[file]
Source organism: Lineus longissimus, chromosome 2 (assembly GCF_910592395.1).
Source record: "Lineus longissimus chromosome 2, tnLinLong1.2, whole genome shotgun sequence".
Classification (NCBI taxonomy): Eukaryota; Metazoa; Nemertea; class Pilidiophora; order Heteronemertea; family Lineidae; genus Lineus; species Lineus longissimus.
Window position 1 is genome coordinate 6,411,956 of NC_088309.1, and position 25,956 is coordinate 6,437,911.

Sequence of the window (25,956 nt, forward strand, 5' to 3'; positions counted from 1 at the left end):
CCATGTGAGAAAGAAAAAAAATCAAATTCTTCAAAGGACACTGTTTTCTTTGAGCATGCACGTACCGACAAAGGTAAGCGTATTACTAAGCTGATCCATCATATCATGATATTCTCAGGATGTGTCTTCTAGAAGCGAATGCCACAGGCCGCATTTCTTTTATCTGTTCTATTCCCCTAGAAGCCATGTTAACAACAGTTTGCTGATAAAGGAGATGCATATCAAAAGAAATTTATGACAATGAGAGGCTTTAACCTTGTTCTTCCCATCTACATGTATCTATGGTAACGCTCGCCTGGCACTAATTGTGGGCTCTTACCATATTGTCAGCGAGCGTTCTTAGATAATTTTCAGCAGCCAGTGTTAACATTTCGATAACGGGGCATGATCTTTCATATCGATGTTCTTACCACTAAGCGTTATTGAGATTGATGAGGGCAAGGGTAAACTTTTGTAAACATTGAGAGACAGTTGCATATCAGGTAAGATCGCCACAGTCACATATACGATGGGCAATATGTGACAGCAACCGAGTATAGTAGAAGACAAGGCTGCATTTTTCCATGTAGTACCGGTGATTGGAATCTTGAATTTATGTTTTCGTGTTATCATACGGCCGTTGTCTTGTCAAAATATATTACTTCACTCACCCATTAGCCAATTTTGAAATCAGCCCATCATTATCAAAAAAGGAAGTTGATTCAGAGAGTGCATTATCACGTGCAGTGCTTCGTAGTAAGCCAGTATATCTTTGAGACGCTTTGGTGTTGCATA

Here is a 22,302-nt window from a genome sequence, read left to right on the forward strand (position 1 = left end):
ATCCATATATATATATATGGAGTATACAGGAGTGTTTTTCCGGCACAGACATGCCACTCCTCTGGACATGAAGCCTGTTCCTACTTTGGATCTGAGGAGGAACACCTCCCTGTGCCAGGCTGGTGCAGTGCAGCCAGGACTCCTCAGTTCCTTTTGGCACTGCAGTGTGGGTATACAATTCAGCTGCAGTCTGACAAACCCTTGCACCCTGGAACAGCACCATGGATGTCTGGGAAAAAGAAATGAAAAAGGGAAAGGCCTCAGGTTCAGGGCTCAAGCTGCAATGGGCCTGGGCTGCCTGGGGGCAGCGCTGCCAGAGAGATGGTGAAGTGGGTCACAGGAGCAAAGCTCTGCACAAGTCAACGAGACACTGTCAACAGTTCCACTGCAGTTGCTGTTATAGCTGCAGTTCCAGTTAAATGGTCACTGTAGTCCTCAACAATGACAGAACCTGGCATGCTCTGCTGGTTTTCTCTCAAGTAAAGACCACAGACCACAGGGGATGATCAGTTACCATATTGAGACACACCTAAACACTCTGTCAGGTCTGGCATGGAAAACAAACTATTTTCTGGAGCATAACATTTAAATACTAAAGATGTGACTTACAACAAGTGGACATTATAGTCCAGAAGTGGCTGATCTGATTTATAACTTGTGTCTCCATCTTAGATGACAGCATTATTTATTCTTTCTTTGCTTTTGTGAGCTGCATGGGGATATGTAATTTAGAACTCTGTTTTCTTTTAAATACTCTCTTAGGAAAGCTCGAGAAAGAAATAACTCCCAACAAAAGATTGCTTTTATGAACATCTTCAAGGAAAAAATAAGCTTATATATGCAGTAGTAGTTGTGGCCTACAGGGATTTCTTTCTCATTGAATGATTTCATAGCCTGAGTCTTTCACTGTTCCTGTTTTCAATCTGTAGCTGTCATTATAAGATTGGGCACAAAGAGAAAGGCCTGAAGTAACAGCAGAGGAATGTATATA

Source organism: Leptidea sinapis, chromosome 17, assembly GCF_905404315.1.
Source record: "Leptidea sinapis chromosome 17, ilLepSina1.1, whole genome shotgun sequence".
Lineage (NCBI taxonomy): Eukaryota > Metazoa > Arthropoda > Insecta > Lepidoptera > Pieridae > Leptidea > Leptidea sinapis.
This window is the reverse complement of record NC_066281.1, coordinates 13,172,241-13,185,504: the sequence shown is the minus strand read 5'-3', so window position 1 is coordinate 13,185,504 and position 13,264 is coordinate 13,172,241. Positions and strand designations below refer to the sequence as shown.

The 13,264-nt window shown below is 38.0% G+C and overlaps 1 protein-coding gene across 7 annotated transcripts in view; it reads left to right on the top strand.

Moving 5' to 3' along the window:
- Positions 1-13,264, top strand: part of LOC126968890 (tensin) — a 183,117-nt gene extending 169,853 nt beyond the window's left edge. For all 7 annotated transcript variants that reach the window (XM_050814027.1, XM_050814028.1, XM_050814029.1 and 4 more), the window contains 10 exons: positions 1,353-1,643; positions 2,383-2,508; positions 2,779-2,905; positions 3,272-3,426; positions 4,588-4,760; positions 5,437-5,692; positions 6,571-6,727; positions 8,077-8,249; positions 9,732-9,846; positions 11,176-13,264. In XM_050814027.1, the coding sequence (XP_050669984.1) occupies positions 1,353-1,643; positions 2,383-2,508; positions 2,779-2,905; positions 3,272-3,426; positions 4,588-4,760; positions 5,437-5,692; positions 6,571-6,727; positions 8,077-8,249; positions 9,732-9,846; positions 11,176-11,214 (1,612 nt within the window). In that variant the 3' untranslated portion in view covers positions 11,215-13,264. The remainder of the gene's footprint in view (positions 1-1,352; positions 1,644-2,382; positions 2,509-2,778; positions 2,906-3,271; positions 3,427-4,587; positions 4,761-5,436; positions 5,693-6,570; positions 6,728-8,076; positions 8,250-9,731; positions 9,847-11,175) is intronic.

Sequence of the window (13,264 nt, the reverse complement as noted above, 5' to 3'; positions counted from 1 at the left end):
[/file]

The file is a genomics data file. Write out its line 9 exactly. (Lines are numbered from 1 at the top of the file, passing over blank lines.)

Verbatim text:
Source organism: Leptidea sinapis, chromosome 17, assembly GCF_905404315.1.